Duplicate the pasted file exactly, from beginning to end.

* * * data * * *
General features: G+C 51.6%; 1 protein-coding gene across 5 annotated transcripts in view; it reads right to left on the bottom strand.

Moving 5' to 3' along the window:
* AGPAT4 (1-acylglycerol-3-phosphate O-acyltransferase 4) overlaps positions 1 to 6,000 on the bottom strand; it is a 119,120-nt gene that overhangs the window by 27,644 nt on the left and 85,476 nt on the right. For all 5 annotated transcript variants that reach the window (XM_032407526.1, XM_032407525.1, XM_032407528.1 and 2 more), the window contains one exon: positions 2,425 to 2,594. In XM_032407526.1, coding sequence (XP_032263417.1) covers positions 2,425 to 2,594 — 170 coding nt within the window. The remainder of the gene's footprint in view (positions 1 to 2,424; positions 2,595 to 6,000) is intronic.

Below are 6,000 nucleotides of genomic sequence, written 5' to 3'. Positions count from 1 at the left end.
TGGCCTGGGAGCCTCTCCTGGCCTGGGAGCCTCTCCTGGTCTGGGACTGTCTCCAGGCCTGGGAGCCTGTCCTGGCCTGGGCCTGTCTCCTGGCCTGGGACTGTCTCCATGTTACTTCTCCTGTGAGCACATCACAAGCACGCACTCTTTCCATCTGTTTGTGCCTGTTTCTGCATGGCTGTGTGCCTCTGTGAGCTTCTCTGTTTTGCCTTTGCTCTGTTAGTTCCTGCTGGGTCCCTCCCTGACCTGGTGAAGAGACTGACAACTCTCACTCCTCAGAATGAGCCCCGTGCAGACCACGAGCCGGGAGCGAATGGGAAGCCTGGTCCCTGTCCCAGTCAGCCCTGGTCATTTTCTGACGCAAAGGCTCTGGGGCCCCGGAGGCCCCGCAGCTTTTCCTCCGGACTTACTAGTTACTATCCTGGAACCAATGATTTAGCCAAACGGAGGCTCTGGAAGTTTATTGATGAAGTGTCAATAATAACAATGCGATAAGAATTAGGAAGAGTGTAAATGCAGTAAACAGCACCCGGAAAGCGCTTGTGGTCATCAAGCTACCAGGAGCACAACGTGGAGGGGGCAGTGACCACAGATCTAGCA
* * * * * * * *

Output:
General features: G+C 51.6%; 1 protein-coding gene across 5 annotated transcripts in view; it reads right to left on the bottom strand.

Moving 5' to 3' along the window:
* AGPAT4 (1-acylglycerol-3-phosphate O-acyltransferase 4) overlaps positions 1 to 6,000 on the bottom strand; it is a 119,120-nt gene that overhangs the window by 27,644 nt on the left and 85,476 nt on the right. For all 5 annotated transcript variants that reach the window (XM_032407526.1, XM_032407525.1, XM_032407528.1 and 2 more), the window contains one exon: positions 2,425 to 2,594. In XM_032407526.1, coding sequence (XP_032263417.1) covers positions 2,425 to 2,594 — 170 coding nt within the window. The remainder of the gene's footprint in view (positions 1 to 2,424; positions 2,595 to 6,000) is intronic.

Below are 6,000 nucleotides of genomic sequence, written 5' to 3'. Positions count from 1 at the left end.
TGGCCTGGGAGCCTCTCCTGGCCTGGGAGCCTCTCCTGGTCTGGGACTGTCTCCAGGCCTGGGAGCCTGTCCTGGCCTGGGCCTGTCTCCTGGCCTGGGACTGTCTCCATGTTACTTCTCCTGTGAGCACATCACAAGCACGCACTCTTTCCATCTGTTTGTGCCTGTTTCTGCATGGCTGTGTGCCTCTGTGAGCTTCTCTGTTTTGCCTTTGCTCTGTTAGTTCCTGCTGGGTCCCTCCCTGACCTGGTGAAGAGACTGACAACTCTCACTCCTCAGAATGAGCCCCGTGCAGACCACGAGCCGGGAGCGAATGGGAAGCCTGGTCCCTGTCCCAGTCAGCCCTGGTCATTTTCTGACGCAAAGGCTCTGGGGCCCCGGAGGCCCCGCAGCTTTTCCTCCGGACTTACTAGTTACTATCCTGGAACCAATGATTTAGCCAAACGGAGGCTCTGGAAGTTTATTGATGAAGTGTCAATAATAACAATGCGATAAGAATTAGGAAGAGTGTAAATGCAGTAAACAGCACCCGGAAAGCGCTTGTGGTCATCAAGCTACCAGGAGCACAACGTGGAGGGGGCAGTGACCACAGATCTAGCA